Heather Schapals working the grounds at Chambers Bay

by Steve Waxman

In the second week of August, the best 156 female amateur golfers in the world will gather at Chambers Bay in University Place, Wash. to begin their pursuit of the 122nd U.S. Women’s Amateur.

The course will, of course, be in pristine condition thanks to the golf course’s own turfgrass team volunteers from across the U.S. Most people think of women as part of the turf team at clubs, but they are playing an increasingly important role in maintaining their courses.

That’s Heather Schapals’ take.

Though Schapals is relatively new to Chambers Bay – she started in her role as senior assistant superintendent in the late spring – she’s hardly new to the business. However, that’s not to say she grew up around the game.

Born and raised in Racine, Wisc., Heather had never stepped onto a golf course before showing up as a 17-year-old at Meadowbrook Country Club. “I always wanted to work outside,” she remembers. “My mom took me to the local job center and the women there said the local country club was always looking for summer help.”

As Heather contemplated a future working in the turf side of golf, other voices worked to dissuade her, citing the lack of women in the industry. Indeed, the theme of how few women have historically worked on golf course grounds crews comes up time and again. Gwen Stahnke was a trailblazer for women in the turf industry when she became the assistant superintendent at the Medinah Country Club outside of Chicago in 1977.

Formerly a professor in soil sciences at Washington State University who now works at Walla Walla College, Stahnke recalls some of the challenges women had to endure at the time. “People see you and they assume that you’re somebody’s wife,” she says. “You’d show up for an interview and they’d talk to your husband, even though he knew nothing about the business. There are still some assumptions, but it’s not nearly as prevalent as it used to be. I think that the acceptance of females doing the job has become better. It’s not automatic, but it has become better.”

Renee Mitchell was the first female greenskeeper at Chambers Bay, and worked on the crew during the 2010 U.S. Amateur and the 2015 U.S. Open, both held at Chambers Bay. At the time, she was the only woman on the turf crew.

Mitchell recalls at times feeling as though she had to work twice as hard to earn the acceptance from the other crew members. Of course, that isn’t always the case, and more and more women working in turf are supporting one another and being mentored by not only other women, but also by men in the industry.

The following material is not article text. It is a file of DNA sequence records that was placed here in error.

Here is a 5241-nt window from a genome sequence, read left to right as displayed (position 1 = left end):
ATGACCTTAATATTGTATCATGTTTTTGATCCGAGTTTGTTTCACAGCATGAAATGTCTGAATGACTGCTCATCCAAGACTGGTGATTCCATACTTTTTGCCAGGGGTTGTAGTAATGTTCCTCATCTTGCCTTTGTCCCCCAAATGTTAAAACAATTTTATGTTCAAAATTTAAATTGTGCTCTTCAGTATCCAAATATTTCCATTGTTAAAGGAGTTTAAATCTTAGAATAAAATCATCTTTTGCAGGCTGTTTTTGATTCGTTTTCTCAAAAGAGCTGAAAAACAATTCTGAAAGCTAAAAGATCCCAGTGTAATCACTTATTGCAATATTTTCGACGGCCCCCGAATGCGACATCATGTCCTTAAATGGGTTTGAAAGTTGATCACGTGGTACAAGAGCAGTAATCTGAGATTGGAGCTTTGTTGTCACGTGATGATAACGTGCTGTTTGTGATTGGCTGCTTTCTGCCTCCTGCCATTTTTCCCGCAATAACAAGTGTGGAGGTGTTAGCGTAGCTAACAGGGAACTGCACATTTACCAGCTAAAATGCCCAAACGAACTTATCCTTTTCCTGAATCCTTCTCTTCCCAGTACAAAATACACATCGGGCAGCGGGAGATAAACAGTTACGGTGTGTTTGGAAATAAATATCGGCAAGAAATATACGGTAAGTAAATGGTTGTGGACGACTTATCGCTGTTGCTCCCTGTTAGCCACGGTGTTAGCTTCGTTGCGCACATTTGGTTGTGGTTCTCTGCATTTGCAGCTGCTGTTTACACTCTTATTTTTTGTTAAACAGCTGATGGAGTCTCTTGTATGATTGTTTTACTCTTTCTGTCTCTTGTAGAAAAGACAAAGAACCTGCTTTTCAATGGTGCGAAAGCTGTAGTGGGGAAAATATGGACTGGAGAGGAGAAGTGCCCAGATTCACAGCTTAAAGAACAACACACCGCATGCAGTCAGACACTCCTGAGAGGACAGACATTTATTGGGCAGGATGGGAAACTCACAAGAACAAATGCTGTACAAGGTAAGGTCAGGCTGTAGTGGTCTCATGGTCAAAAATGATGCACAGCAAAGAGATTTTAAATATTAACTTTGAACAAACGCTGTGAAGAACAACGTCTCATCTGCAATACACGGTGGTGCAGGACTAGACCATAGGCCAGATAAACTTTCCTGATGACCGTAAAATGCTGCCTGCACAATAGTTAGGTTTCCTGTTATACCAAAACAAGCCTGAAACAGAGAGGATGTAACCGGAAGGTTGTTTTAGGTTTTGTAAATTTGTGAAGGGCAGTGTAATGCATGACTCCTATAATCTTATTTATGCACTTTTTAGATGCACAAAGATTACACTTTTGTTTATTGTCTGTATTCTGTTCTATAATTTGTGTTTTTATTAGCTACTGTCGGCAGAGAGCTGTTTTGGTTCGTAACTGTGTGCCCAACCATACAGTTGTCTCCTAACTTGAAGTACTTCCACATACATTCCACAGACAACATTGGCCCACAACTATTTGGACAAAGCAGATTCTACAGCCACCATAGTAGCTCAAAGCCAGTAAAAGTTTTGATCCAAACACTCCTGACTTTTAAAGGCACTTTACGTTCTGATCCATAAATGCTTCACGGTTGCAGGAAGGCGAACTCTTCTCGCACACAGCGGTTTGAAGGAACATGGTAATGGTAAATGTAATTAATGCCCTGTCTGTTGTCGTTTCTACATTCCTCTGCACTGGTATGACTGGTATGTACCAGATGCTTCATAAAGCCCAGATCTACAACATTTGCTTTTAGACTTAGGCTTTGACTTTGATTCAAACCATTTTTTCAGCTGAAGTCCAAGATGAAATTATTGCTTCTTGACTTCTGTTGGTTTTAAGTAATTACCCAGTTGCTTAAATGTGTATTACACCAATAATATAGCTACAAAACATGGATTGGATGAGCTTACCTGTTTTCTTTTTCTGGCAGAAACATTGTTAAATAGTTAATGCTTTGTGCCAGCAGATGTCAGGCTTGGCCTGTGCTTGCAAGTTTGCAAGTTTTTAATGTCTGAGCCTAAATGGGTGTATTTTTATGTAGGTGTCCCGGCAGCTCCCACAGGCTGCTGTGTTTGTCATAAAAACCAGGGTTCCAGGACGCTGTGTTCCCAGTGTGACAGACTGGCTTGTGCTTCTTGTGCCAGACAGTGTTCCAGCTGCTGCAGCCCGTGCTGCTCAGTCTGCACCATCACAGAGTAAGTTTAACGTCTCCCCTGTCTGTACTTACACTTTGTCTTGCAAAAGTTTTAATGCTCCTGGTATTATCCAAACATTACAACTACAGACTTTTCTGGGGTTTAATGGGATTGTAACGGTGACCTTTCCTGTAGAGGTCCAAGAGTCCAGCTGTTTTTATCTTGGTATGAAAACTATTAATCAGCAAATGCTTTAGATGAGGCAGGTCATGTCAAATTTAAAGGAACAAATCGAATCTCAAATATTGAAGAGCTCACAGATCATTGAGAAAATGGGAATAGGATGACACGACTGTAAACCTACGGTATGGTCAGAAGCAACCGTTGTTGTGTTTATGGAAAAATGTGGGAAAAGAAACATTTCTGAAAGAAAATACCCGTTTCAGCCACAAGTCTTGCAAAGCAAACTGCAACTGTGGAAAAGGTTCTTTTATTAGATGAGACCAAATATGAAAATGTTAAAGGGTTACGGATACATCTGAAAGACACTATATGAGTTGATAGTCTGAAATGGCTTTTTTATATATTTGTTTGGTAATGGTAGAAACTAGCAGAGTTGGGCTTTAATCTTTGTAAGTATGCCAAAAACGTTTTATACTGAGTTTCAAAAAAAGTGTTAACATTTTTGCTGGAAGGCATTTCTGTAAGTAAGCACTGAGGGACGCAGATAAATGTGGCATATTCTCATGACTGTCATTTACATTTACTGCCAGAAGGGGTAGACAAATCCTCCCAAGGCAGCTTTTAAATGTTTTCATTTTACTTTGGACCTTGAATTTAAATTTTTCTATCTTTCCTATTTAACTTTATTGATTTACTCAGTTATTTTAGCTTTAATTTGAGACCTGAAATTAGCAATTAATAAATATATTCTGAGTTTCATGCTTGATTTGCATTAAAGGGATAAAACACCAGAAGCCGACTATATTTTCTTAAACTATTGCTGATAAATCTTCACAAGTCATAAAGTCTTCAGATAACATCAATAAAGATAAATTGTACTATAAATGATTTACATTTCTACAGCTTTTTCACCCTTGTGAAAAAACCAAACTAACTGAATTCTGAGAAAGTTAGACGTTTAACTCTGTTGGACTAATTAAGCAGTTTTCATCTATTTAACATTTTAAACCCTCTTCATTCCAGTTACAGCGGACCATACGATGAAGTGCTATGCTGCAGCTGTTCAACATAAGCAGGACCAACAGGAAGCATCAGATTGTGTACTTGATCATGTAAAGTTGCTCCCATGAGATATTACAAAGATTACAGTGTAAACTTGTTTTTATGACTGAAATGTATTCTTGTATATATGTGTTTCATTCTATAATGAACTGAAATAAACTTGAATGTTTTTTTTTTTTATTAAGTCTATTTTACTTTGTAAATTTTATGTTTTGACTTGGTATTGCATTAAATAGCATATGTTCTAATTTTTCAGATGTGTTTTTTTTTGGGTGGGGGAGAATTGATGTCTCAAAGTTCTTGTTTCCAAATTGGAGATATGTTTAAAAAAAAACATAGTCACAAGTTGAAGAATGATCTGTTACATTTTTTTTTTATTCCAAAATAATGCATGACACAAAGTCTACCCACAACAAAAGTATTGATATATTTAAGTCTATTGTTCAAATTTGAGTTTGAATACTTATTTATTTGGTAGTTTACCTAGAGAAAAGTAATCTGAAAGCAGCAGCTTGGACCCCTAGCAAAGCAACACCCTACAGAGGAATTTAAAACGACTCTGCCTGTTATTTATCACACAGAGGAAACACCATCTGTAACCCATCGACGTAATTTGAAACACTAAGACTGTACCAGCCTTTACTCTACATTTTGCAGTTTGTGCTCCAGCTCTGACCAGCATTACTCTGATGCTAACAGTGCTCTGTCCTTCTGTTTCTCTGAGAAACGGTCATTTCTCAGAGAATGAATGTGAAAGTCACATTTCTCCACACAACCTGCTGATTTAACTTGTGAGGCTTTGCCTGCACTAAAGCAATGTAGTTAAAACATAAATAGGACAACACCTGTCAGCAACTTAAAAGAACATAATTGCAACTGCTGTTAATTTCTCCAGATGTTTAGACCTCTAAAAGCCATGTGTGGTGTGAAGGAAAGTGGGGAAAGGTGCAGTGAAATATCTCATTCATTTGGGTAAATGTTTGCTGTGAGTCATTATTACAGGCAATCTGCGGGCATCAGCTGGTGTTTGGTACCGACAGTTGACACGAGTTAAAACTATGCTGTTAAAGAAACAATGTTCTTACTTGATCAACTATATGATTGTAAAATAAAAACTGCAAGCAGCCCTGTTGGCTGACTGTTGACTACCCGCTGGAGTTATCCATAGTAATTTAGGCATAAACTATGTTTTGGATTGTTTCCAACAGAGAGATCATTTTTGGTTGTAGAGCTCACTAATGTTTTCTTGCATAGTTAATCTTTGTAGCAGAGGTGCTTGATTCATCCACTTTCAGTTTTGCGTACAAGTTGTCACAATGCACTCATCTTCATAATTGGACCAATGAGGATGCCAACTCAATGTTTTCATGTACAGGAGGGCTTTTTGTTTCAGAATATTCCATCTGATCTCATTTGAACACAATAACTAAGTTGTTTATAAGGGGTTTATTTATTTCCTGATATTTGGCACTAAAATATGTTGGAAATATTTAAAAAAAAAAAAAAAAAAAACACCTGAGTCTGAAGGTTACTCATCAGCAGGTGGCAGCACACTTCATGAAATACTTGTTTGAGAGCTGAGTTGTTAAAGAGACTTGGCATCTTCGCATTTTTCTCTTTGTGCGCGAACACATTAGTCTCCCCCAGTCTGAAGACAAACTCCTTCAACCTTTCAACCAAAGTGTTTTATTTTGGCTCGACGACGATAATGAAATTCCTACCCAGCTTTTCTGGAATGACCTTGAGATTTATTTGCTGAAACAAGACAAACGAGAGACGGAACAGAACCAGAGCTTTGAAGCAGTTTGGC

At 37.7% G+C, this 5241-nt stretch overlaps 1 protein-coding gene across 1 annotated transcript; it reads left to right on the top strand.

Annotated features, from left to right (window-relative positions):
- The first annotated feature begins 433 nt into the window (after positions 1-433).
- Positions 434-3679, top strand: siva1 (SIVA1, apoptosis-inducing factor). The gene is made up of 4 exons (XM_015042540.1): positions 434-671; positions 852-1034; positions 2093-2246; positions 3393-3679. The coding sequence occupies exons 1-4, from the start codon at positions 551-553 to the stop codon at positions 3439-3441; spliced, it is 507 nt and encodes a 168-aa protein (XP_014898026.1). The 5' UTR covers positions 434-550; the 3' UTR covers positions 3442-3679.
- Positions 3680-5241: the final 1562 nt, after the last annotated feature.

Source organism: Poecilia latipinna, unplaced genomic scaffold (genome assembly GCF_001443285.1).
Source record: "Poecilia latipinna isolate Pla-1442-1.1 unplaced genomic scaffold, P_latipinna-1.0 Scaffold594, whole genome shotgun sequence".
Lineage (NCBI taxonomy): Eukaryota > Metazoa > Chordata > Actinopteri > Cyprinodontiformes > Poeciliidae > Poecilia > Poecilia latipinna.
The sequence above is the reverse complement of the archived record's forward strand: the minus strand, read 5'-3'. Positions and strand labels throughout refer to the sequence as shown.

Heather cites Meadowbrook’s superintendent, Ric Lange, as her mentor. That working relationship led to her first job as an assistant superintendent working at Meadowbrook. She has since explored other opportunities in California and found work as a golf course superintendent at a number of courses before the opportunity at Chambers Bay presented itself. As a matter of fact, Lange was one of the first people she called to discuss the job at Chambers Bay.

While the number of women working as superintendents in the industry has increased over the years, studies show that there is still a long way to go. Only two percent of the membership of the Golf Course Superintendents Association of America is comprised of women, but the industry is trying its best to change that.

For the 2021 U.S. Women’s Open at the Olympic Club in San Francisco, Troy Flanagan, Olympic’s director of maintenance, made it a point to recruit as many female volunteers onto his crew as possible for the championship. Ultimately, 29 women worked the greens and fairways at Olympic during the championship, bringing a new focus to the opportunities in the industry.

Stahnke agrees that mentoring and initiatives such as those undertaken by Flanagan, as well as events like the “Ladies Leading Turf: Mentoring Women” seminar at the 2022 GCSAA Conference and Trade Show in San Diego, help women support one another and grow into leadership roles. “You’re seeing far more females getting notoriety in public and on TV than you ever saw before,” she says.

Schapals has already begun her preparation for the U.S. Women’s Amateur. In addition to making sure that everyone will have what they need to be successful in their role, she is also beginning the process of sorting through volunteers to join her turf crew for the championship. She plans on taking the lead from last year’s U.S. Women’s Open and will recruit as many women as possible.

“There’s a gentleman on staff who has been around for a long time who has taken on the project of finding other women in turf and he’s putting together a pretty good-sized list of women who are nearby,” she says.

And that’s the goal: bringing more people into the game, whether that’s playing, as is the case at the U.S. Women’s Open and U.S. Women’s Amateur, heading to the first tee as a public player year-round, or helping maintain the great facility that is Chambers Bay. Pioneering women have advanced the standard in turf maintenance, allowing the sport to flourish and attract more women to this vital part of the game.

(This article was first published in “Chambers Bay – The Journal,” and is used here by permission.)